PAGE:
May 8, 2004

Opportunities pursued elsewhere.

Gordon has a post on the Forbes article about Madison, in which he spells my first name both correctly and incorrectly, which leads me into the sort of discussion that exemplifies the kind of thing (other than extra photographs) that I house on my other blog. Even though I don't resist digressions and odd ramblings on this blog, I actually do have standards here. So go to that link if you want to know the travails of a lifetime of saying "no e," the subject of "no e-mail," the Simpsons episode with no "e" key on the typewriter, my mother's answer to the question of "Where do babies come from?" in its entirety, and speculation about the connection between my parents' practices and why I became a law professor.

ADDED: In the interest of preservation, 8 years after this post was published, I'm pasting in the material from the other blog:

The travails of having a name that's perfectly easy to spell and misspell.
I see Gordon linked to me on his blog and managed to spell my name correctly and incorrectly in the same post. There are people in the Law School who have known me for 20 years and still spell my name wrong. "Ann" is such a simple name, the plainest possible name, so plain that it seems people feel a pull to make it less plain. Surely, it can't just be "Ann." It seems to need the kind of fancying up that only an "e" can provide. There, now, doesn't it look so much more elegant, so much more anglophilically royal? I tried to use Google to trace down the reason for the two spellings. I had a theory that "Anne" related to various English queens in a way that led Americans to go for the "Ann" spelling, and a related theory that "Ann" was chosen by various severe Protestant groups who rejected adornment. (I note the Shaker leader Ann Lee.) It's very hard to write a Google search for this, and I was stymied by the tendency of "no e" to draw in "no e-mail." Well, at least that connected two of the banes of my existence: junk email and the "junk" e people want to put on my name--and how hard it is to stop both things. When telling my name to a stranger who is writing it down--such as when making an appointment or placing an order--if I anticipate the problem and say "Ann A-N-N...," the person frequently seems disturbed, as if I think they are an idiot because I'm spelling out such an easy to spell name. If I say "Ann, that's Ann with no e," they often don't hear what I'm saying. (As for my last name, I've learned to spell out the first three letters and then say "house," with no warning that I'm going to stop saying letters in a row, and people always get it. I used to try to say the first three letters, then say "and then just house," which people found puzzling, because of the intrusive "and then" which they just couldn't hear straight. There's no similar solution for spelling "Ann.")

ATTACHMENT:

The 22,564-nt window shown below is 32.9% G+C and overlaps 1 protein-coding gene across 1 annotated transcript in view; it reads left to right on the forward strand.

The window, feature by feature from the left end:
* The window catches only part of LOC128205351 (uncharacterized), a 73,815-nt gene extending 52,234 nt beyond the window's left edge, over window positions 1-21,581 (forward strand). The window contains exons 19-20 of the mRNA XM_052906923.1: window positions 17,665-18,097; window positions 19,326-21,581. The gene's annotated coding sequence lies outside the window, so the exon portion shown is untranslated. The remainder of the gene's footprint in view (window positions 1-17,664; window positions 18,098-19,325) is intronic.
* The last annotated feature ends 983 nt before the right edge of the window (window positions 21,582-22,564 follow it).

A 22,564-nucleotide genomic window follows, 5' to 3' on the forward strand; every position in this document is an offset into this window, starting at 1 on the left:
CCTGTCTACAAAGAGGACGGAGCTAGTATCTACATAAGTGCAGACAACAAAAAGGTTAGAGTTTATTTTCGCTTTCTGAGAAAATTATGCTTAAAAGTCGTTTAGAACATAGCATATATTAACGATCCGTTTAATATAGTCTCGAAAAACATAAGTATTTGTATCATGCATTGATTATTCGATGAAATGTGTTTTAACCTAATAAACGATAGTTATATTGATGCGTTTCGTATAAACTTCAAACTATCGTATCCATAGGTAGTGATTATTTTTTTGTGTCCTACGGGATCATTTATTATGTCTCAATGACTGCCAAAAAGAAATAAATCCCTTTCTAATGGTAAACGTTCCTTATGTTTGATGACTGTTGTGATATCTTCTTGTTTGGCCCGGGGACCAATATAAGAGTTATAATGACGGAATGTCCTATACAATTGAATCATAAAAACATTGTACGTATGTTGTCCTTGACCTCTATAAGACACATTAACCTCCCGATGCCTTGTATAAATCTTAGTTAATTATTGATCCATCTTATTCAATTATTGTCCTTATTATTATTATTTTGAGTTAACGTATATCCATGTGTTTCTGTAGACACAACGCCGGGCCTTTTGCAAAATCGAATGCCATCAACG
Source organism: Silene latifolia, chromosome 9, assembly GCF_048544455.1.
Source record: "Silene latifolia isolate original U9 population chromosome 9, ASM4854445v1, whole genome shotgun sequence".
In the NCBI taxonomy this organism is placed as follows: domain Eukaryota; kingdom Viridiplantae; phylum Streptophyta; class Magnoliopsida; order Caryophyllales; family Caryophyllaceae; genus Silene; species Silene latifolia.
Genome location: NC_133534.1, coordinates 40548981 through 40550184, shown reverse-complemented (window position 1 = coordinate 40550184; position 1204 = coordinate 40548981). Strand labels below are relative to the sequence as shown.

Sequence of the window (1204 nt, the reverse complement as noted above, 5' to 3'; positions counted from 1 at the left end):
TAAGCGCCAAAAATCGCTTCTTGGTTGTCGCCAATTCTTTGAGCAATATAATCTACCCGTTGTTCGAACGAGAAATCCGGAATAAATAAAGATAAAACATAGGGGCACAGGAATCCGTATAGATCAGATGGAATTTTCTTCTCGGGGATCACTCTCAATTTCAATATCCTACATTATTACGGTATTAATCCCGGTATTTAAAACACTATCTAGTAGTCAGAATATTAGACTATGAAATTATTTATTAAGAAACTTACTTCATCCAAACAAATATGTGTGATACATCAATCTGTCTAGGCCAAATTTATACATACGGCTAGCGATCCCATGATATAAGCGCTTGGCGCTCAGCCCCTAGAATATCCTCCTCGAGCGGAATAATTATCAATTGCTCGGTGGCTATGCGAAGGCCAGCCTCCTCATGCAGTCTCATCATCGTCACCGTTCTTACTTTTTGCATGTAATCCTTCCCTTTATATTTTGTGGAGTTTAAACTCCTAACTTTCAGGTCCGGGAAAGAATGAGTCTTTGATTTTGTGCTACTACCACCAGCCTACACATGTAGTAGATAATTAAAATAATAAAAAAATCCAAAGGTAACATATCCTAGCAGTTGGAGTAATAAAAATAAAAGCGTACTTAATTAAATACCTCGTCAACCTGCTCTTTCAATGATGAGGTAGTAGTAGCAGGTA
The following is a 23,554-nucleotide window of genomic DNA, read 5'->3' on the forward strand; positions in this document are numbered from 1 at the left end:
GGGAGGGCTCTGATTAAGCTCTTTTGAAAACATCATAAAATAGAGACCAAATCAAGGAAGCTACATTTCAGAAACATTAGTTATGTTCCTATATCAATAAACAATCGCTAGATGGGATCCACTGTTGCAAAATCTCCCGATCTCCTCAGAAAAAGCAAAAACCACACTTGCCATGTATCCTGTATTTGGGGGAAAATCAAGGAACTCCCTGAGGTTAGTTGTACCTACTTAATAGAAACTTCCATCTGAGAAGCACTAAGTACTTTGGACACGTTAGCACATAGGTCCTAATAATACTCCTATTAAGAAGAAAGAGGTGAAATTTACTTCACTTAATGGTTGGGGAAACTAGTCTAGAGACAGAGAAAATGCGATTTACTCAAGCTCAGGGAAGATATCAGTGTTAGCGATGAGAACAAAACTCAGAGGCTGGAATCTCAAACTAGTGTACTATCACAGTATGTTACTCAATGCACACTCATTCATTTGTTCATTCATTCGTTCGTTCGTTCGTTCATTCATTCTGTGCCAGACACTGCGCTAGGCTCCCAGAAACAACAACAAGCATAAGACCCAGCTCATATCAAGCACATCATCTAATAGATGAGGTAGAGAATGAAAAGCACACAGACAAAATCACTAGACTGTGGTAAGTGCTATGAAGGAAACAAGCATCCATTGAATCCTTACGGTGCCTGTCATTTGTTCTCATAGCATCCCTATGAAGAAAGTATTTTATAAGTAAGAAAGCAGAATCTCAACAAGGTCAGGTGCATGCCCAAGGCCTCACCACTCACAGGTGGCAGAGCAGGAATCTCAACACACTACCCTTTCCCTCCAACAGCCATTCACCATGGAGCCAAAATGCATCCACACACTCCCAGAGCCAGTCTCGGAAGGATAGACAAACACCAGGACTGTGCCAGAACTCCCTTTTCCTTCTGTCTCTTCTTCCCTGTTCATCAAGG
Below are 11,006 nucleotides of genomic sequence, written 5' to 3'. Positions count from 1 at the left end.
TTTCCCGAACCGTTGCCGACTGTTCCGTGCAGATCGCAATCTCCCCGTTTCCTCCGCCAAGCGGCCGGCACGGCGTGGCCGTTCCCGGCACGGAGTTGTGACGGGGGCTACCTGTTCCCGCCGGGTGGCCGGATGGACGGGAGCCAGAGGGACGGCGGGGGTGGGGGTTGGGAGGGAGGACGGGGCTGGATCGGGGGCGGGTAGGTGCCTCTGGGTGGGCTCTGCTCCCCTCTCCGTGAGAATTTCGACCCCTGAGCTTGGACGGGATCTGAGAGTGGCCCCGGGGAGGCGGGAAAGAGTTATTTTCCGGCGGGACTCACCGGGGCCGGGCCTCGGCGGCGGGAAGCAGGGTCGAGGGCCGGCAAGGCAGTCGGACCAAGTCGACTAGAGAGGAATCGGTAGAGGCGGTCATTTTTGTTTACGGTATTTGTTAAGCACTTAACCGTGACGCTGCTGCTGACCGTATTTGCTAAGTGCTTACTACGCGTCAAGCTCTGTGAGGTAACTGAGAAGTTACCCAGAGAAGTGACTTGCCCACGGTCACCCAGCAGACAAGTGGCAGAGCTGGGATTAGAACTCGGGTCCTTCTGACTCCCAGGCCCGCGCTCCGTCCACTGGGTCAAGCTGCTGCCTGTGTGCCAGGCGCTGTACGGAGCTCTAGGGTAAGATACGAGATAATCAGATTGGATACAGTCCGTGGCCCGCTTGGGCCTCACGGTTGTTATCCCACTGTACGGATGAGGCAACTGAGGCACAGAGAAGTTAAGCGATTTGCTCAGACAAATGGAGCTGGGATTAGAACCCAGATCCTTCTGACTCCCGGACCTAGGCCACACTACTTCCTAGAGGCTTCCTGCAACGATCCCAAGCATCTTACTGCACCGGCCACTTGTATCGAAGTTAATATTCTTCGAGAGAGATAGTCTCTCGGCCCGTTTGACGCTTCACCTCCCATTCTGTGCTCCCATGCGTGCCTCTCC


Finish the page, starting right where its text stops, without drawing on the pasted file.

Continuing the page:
(Hmmm.... my little Google search turned up this episode of The Simpsons, in which Ann Landers is a character and Homer has trouble writing on a typewriter because it has no "e" key. Maybe I'm too lazy to read enough about this episode to see if the answer is on this page, but did Ann steal the "e" key as a protest? Kinda like that "w" key vandalism by the outgoing Clinton people?)

But why did my parents choose "Ann" and spell it that way? My parents thought avoiding nicknames was important and deliberately gave all three children one syllable names so they were unshortenable. They chose "Ann" to produce all As--my middle initial is A too. They liked the idea of "triple A" for some reason, and maybe it helped me be a good student by giving me the sense that I had a special relationship with "A." But why did they pick Ann and not Anne? Why give me the plainest possible name and deprive me of even the last morsel of decoration? Were they interested in rejecting anglophilia? Did they think it was more Protestant? Or was it some concept about being modern? My parents were great at leaving me to figure out things for myself, even if I asked a direct question. For example, the answer to the question "Where do babies come from?" was, in its entirety, "You know how men and women are physically built." So even if you asked, you could at best hope for a clue--oh and an implicit expression of confidence that you could figure it out for yourself or maybe only that you're better off with something to figure out than an answer handed to you on a plate. This may explain why I became a law professor. And it even suggests why they named me Ann in the first place: because it created the question, why Ann and not Anne, which I could wonder about for the rest of my life, without ever reaching an answer, but having various theories along that way that would give me something to think about. That thought reminded me of something my mother used to say, her favorite answer, and possibly her only answer, to the childish habit of asking why: "That's so little girls like you can ask questions." Hmmmm.... that reminds me to try to use the Socratic method more in class, in honor of my mysterious mother, who is no longer in a position even to deflect my questions.
That post contained a couple links, but clicking them now gets me nowhere, which reinforces my commitment to preservation.